After a chat with John Mills last week, I can report that planning for the Hermann Jaeger Festival is under way and things look good. The festival will run for 10 days —from April 26 to May 5 — so there will be ample opportunity for everyone to attend at least some of the festivities.
The Neosho Arts Council is the main sponsor and many events will center around artists, with workshops, contests, demonstrations, shows and sales. Activities will include art projects for children and adults. So if you, your children or grandchildren or anyone you know is artistic, start planning now to be involved.
There will also be dances, dinners, and music. So keep these dates in mind, and note when things you are interested in are planned then put a date or two on your calendar. That magnificent display about Jaeger will be up almost the entire time of the festival. If you haven’t seen it, I really hope you will take advantage of the opportunity. It rivals any display in any museum. A lot of thought, talent, brains and money made it possible.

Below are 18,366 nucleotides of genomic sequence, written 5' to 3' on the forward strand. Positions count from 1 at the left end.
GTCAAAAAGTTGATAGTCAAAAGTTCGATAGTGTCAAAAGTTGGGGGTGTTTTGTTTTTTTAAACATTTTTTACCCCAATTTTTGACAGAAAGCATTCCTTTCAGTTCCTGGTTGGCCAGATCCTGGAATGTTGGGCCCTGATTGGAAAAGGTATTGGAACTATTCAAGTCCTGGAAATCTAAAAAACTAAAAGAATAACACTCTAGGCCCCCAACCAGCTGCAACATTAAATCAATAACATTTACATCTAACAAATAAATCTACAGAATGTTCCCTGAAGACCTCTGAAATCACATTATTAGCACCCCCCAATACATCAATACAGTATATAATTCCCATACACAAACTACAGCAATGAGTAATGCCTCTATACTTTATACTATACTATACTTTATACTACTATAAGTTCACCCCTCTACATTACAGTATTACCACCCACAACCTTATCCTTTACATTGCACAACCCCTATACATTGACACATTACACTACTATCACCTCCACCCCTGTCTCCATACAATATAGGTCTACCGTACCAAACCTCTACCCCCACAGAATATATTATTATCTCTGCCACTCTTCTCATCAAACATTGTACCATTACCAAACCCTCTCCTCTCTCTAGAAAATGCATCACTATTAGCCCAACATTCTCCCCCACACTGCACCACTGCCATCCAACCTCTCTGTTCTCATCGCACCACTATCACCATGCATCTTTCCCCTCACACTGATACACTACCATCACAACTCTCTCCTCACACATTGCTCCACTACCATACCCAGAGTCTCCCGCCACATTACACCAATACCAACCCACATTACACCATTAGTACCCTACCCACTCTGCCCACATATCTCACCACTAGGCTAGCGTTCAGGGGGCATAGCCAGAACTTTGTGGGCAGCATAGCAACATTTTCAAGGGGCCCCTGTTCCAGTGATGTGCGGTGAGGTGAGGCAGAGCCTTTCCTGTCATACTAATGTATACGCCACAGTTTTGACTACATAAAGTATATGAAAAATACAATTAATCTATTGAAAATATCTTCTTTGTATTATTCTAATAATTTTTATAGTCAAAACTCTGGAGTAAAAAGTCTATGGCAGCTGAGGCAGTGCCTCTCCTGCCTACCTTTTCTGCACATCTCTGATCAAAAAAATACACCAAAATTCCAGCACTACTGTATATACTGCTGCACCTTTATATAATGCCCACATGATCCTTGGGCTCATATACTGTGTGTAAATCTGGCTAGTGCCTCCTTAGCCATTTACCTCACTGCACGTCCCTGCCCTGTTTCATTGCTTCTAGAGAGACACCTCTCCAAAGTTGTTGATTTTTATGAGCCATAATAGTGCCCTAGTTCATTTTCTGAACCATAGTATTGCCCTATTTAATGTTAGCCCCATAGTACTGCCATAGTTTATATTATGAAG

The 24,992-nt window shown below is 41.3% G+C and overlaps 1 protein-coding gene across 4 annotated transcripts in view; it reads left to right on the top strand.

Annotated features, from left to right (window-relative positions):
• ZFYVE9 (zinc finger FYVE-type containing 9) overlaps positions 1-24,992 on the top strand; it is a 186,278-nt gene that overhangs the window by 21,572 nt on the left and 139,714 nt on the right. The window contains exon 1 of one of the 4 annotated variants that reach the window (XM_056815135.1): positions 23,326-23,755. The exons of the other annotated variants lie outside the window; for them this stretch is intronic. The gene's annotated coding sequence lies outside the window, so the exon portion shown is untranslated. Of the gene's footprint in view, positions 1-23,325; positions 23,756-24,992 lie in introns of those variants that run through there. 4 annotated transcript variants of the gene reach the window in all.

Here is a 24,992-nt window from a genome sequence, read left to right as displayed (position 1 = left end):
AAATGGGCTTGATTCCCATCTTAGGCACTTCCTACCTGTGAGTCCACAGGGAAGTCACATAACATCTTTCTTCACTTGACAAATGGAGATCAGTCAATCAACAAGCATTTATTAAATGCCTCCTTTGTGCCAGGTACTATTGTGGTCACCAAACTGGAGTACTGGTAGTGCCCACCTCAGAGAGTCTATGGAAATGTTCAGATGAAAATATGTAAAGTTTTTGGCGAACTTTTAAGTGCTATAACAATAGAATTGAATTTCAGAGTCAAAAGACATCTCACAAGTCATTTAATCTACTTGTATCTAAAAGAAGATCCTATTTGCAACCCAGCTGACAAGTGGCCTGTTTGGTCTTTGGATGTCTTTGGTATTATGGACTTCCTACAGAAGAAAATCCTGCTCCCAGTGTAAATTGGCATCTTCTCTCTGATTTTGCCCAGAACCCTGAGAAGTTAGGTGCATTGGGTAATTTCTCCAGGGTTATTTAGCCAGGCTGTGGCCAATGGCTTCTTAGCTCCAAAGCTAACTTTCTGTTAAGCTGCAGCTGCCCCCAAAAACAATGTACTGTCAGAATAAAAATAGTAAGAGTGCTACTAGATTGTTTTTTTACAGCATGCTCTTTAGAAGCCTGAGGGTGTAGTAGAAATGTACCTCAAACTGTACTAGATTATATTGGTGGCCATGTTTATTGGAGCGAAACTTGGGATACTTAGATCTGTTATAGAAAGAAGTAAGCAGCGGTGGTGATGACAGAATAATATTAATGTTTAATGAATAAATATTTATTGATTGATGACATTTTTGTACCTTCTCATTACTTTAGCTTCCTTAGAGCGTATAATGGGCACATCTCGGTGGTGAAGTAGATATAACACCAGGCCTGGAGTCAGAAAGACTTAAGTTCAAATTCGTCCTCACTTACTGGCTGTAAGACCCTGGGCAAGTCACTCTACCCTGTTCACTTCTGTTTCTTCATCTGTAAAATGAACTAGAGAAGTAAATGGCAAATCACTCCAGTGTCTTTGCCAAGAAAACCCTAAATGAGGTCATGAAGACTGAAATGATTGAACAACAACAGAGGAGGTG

John Mills and the Arts Council are open to suggestions for the festival. Individuals and service clubs are invited to suggest ideas and even participate with an event that could be used as a fundraiser. Just get in touch with John with your ideas.
Speaking of Hermann Jaeger, there is some very good news. I received a call from John Smerdon, who lives on the Jaeger farm, and he said the wine press that was owned by Hermann and John Jaeger is being rebuilt to working condition. Perhaps it will be included in this year’s Jaeger museum display. Also, Mr. Smerdon said that some original “Jaeger 90” grapes had been found at the University of California at Davis. Until recently it was though that no “Jaeger 90s” existed in America. This was the “grape of gold” that was developed by Hermann Jaeger, and is the base for many of the great wines in the world. You will be hearing more about this later on, I am sure.
After the centennial celebration at Newtonia this past fall, a series of photographs taken at the festival has been put on a CD. These breathtaking photographs, shot by Jerry Rampp, a professional photographer from Iowa, are being reset to hopefully be used as a fundraiser for the battlefield group. Redoing the CD required new music and that is being provided by Jack and Lee Ann Sours, Nathan McAlister and other period musicians. I haven’t heard it yet, but I’m sure the music will be a good match to Rempp’s wonderful photographs. With these special pictures and this special music, I have no doubt we will sell all the CDs we can make. Be sure and get one because you will love it, and it will help a good cause.
Kay Hively writes a weekly column for the Daily News.